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I heard they are working on a way that is "cost" efficient to purify Ocean water into drinking water?


Everyone in the world always brings up desalinization. If it was feasible to make water in the middle of the continent wouldn't we already have it? Why can't people just face the truth and admit that we can't grow forever? Either we stop ourselves or nature will stop us.



posted on Aug, 14 2013 @ 04:08 PM
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reply to post by CB328
 


Hey I totally agree CB, but what do you do? Sterilize the masses except the elite few? That's why it's always brought up. Just like the energy problem, we have a lack of water and massive bodies of Ocean water.



posted on Aug, 14 2013 @ 04:18 PM
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reply to post by sulaw
 


The last time that I saw anything on desalination, between the actual process of desalination and costs of transport, it still wasn't an effective solution. However, that was a few years ago so I'm not sure if they've improved on any of the technology. Such a solution wouldn't effective for New Mexico, however, as it is very much land locked and a good distance from any salt water source.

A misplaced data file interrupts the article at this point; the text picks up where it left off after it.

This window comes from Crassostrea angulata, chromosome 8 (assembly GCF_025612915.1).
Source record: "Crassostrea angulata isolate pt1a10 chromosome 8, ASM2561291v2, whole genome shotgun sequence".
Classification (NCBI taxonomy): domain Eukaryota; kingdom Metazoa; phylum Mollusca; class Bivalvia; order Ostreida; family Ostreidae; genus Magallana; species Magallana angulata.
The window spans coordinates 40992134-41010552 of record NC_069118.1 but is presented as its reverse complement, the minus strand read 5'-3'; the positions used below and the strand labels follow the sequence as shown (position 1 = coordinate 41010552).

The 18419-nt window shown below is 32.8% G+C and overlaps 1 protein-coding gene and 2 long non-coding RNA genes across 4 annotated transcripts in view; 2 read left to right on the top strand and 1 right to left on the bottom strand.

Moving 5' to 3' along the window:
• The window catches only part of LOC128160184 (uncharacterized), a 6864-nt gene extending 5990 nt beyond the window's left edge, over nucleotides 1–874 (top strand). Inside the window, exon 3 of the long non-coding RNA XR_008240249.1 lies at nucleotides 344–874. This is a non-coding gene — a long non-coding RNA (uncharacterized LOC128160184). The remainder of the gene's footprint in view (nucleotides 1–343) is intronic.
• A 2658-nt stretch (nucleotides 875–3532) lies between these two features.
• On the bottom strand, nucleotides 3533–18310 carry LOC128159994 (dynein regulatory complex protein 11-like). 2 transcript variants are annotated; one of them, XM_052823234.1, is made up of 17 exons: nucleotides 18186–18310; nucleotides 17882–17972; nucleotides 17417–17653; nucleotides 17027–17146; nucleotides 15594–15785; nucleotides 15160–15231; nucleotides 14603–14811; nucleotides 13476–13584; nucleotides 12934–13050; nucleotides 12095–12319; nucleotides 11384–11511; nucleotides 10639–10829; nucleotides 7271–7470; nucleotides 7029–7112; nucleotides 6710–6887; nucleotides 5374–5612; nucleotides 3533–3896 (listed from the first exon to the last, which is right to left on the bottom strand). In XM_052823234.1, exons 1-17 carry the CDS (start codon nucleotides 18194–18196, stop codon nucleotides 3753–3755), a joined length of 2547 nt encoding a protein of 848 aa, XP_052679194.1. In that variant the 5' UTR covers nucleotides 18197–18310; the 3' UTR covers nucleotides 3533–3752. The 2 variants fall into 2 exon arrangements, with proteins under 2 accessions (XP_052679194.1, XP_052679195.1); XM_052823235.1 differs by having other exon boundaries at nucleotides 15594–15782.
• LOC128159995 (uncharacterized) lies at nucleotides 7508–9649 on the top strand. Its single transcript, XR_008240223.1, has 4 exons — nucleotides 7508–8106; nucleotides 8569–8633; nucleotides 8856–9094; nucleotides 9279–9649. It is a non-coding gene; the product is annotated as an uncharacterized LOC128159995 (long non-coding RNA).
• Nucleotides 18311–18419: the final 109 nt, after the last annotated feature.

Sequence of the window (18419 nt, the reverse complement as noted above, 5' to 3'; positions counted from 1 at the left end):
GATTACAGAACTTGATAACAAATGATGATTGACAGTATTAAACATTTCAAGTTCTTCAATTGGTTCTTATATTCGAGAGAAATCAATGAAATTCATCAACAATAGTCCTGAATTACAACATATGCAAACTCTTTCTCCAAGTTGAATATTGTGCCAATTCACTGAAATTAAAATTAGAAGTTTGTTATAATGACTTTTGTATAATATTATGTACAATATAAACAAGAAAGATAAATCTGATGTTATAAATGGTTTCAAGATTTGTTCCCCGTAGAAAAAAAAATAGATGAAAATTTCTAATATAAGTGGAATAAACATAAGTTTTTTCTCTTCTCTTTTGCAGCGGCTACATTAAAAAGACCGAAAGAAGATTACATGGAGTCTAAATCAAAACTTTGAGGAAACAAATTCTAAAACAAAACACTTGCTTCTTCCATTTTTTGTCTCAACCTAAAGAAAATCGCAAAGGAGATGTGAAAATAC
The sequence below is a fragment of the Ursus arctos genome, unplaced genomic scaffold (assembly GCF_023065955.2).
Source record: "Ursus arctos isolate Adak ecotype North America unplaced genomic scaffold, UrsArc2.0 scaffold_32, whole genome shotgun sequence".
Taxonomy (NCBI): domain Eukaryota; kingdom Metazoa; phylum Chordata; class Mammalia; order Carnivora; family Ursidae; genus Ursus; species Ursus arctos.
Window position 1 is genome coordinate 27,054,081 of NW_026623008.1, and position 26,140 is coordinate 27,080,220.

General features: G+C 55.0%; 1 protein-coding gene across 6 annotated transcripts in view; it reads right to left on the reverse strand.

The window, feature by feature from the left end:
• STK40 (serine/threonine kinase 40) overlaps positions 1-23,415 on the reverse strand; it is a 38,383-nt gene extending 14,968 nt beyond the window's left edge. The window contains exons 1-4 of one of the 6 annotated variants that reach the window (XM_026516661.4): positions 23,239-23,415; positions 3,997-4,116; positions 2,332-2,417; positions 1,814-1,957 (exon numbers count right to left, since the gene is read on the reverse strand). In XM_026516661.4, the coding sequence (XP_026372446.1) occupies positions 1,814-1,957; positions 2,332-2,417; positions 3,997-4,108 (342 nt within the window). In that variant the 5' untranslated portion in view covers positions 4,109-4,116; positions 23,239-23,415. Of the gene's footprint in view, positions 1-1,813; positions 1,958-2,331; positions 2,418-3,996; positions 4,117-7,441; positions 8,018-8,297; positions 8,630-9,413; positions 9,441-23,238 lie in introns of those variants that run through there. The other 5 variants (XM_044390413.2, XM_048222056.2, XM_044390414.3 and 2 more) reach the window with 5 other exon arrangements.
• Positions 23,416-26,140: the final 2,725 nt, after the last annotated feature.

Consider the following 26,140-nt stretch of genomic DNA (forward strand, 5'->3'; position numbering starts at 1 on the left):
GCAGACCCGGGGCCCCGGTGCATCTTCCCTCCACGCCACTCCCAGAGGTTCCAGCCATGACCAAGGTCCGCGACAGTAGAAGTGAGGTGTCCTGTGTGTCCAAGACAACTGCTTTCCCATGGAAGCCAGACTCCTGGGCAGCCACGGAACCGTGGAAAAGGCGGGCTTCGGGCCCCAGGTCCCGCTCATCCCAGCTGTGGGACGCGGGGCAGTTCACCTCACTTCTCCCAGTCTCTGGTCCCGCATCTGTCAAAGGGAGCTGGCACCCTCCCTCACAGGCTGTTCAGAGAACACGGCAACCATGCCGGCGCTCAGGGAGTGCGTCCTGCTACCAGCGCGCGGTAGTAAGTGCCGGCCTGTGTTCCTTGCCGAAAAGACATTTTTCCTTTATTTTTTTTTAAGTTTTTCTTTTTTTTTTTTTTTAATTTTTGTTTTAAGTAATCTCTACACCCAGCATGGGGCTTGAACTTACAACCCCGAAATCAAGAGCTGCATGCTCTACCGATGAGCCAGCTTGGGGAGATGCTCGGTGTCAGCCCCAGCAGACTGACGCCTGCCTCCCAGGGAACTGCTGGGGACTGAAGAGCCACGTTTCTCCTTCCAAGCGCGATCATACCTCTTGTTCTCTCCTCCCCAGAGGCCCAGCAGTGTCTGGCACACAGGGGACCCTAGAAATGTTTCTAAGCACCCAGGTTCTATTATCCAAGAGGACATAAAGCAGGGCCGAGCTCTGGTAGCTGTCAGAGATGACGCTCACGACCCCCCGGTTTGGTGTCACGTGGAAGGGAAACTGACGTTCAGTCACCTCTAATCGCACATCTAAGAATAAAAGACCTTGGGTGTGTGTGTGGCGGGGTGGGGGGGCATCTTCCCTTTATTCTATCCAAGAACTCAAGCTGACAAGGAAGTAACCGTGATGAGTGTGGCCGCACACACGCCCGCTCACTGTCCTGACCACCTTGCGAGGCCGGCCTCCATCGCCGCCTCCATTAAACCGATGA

I was living out in the Four Corners region during one of the area's worst droughts in "75 years" (early 2000's). There was so much death from wildlife to cattle to horses that in some areas the flies were thick in the air. It was terribly heartbreaking. The government was air lifting water for human consumption into some of the most stricken areas but people still were having to sometimes drive 60 miles or more to obtain water on a daily basis. That is happening all over again this year: indiancountrytodaymedianetwork.com...

Curiously enough, the Navajo Nation, whose reservation encompasses a large segment of land in the Four Corners region, has been having to battle to retain their water rights due to this water crisis. www.daily-times.com... You don't find swimming pools or lawns on the rez. Or much landscaping at all for that matter. You do find it in places like Farmington, NM. I have zero pity for these towns because the inhabitants have been largely stupid in regards to their water consumption for decades. They pretended they didn't live in a desert and now they are paying for it. Or asking the more water frugal Navajo to pay for it when they are in a crisis of their own.

Sorry if I sound extremely harsh on the subject but really, they should've seen this coming. I saw so much that appalled me in terms of water use in the SW. Did you know that in Phoenix, they were spraying water mist all day long on shoppers at malls? The San Juan and Colorado Rivers are overtaxed and frequently for comfort and/or aesthetics.